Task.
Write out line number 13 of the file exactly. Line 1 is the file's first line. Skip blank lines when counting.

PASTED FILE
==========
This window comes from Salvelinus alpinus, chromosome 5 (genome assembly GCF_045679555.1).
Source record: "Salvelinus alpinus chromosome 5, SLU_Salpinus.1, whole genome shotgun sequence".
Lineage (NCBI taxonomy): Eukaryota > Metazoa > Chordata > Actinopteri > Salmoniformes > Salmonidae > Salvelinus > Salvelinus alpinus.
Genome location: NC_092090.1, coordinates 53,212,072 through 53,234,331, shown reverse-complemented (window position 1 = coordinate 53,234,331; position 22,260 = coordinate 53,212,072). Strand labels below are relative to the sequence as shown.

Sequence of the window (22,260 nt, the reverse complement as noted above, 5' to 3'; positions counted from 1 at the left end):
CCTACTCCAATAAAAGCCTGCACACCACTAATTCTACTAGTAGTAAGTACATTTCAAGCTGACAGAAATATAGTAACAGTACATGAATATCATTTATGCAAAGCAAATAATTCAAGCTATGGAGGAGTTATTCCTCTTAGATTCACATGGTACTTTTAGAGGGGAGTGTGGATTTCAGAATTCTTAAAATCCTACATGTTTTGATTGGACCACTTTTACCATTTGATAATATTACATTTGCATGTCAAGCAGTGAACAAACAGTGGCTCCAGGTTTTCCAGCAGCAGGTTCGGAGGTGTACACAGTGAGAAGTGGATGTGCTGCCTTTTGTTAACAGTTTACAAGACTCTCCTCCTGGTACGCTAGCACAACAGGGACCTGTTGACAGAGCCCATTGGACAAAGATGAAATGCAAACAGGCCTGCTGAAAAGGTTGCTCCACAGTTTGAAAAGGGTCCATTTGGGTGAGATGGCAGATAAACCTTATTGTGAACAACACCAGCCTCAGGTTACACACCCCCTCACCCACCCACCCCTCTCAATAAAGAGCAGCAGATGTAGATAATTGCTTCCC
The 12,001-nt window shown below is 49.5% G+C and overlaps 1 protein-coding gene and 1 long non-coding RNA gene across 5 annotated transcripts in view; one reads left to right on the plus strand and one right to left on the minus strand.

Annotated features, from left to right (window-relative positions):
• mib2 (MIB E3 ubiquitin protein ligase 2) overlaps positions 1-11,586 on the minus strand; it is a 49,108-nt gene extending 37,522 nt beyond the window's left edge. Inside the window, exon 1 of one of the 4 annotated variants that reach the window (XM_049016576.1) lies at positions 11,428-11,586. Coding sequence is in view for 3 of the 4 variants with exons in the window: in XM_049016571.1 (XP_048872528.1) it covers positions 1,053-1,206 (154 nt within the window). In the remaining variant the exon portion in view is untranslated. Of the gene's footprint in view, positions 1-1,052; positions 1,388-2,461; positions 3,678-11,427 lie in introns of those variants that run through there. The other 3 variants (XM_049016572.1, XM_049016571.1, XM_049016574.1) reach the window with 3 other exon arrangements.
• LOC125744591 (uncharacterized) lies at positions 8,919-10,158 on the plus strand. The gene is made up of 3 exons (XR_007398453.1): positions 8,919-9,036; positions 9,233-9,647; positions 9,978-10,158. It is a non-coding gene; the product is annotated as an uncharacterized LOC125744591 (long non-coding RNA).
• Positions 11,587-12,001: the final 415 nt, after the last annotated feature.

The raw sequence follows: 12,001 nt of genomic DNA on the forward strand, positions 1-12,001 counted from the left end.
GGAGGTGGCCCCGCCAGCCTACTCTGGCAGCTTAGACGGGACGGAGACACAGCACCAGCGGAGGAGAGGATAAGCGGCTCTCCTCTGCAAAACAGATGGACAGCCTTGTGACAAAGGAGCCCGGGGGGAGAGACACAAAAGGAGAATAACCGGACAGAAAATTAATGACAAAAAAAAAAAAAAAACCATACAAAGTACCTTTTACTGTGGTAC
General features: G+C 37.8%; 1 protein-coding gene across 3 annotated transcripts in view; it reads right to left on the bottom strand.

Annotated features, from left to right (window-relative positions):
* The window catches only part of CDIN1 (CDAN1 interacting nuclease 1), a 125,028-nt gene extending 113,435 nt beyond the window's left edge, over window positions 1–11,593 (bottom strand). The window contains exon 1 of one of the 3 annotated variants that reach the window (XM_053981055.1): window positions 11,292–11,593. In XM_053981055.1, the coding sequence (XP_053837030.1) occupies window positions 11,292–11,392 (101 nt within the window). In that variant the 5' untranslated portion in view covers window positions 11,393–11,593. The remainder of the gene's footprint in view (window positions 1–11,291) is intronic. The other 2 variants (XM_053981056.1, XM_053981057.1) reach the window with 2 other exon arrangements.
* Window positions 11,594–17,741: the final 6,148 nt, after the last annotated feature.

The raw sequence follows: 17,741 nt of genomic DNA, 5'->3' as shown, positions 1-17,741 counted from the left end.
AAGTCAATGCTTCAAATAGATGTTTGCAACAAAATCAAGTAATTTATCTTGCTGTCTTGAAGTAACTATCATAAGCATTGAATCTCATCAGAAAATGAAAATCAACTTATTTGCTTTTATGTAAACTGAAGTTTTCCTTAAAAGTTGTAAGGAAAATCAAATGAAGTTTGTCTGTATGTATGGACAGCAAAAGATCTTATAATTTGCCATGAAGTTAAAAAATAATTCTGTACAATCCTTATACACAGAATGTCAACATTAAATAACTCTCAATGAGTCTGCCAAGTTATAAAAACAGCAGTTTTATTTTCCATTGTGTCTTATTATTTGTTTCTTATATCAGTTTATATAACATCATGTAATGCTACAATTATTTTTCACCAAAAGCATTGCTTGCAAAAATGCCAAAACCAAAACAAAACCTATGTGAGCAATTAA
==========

GGAGGTGGCCCCGCCAGCCTACTCTGGCAGCTTAGACGGGACGGAGACACAGCACCAGCGGAGGAGAGGATAAGCGGCTCTCCTCTGCAAAACAGATGGACAGCCTTGTGACAAAGGAGCCCGGGGGGAGAGACACAAAAGGAGAATAACCGGACAGAAAATTAATGACAAAAAAAAAAAAAAAACCATACAAAGTACCTTTTACTGTGGTAC